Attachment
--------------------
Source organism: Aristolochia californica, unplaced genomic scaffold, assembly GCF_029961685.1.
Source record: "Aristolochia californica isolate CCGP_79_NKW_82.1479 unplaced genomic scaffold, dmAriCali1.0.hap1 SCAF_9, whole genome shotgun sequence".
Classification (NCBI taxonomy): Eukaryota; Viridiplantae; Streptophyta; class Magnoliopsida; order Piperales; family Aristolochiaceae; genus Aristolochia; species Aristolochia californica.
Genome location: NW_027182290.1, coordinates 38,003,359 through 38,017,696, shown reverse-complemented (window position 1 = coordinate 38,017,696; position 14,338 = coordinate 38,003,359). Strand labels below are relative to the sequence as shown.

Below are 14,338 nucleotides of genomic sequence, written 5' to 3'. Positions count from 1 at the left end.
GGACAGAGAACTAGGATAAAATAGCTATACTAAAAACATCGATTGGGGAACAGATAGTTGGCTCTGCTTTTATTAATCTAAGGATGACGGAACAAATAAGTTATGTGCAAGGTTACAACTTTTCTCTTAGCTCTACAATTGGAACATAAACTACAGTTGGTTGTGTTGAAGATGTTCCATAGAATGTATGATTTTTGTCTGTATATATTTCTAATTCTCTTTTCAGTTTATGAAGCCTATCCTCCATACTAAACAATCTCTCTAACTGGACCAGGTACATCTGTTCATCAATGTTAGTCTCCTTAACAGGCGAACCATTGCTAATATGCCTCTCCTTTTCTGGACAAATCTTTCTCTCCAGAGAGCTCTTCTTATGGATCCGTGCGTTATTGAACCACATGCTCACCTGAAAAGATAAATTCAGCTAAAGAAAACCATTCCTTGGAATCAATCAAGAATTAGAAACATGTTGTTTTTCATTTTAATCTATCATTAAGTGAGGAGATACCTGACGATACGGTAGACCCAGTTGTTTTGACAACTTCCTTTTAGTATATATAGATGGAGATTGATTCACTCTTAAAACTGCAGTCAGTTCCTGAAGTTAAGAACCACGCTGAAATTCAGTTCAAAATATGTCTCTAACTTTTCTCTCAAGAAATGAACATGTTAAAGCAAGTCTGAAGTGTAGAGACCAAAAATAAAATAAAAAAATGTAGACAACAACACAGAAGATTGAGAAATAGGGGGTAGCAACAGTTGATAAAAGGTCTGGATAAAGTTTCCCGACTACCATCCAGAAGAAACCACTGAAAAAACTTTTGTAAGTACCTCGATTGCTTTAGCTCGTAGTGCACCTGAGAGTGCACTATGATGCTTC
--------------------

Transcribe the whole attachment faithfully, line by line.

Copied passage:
Source organism: Aristolochia californica, unplaced genomic scaffold, assembly GCF_029961685.1.
Source record: "Aristolochia californica isolate CCGP_79_NKW_82.1479 unplaced genomic scaffold, dmAriCali1.0.hap1 SCAF_9, whole genome shotgun sequence".
Classification (NCBI taxonomy): Eukaryota; Viridiplantae; Streptophyta; class Magnoliopsida; order Piperales; family Aristolochiaceae; genus Aristolochia; species Aristolochia californica.
Genome location: NW_027182290.1, coordinates 38,003,359 through 38,017,696, shown reverse-complemented (window position 1 = coordinate 38,017,696; position 14,338 = coordinate 38,003,359). Strand labels below are relative to the sequence as shown.

Below are 14,338 nucleotides of genomic sequence, written 5' to 3'. Positions count from 1 at the left end.
GGACAGAGAACTAGGATAAAATAGCTATACTAAAAACATCGATTGGGGAACAGATAGTTGGCTCTGCTTTTATTAATCTAAGGATGACGGAACAAATAAGTTATGTGCAAGGTTACAACTTTTCTCTTAGCTCTACAATTGGAACATAAACTACAGTTGGTTGTGTTGAAGATGTTCCATAGAATGTATGATTTTTGTCTGTATATATTTCTAATTCTCTTTTCAGTTTATGAAGCCTATCCTCCATACTAAACAATCTCTCTAACTGGACCAGGTACATCTGTTCATCAATGTTAGTCTCCTTAACAGGCGAACCATTGCTAATATGCCTCTCCTTTTCTGGACAAATCTTTCTCTCCAGAGAGCTCTTCTTATGGATCCGTGCGTTATTGAACCACATGCTCACCTGAAAAGATAAATTCAGCTAAAGAAAACCATTCCTTGGAATCAATCAAGAATTAGAAACATGTTGTTTTTCATTTTAATCTATCATTAAGTGAGGAGATACCTGACGATACGGTAGACCCAGTTGTTTTGACAACTTCCTTTTAGTATATATAGATGGAGATTGATTCACTCTTAAAACTGCAGTCAGTTCCTGAAGTTAAGAACCACGCTGAAATTCAGTTCAAAATATGTCTCTAACTTTTCTCTCAAGAAATGAACATGTTAAAGCAAGTCTGAAGTGTAGAGACCAAAAATAAAATAAAAAAATGTAGACAACAACACAGAAGATTGAGAAATAGGGGGTAGCAACAGTTGATAAAAGGTCTGGATAAAGTTTCCCGACTACCATCCAGAAGAAACCACTGAAAAAACTTTTGTAAGTACCTCGATTGCTTTAGCTCGTAGTGCACCTGAGAGTGCACTATGATGCTTC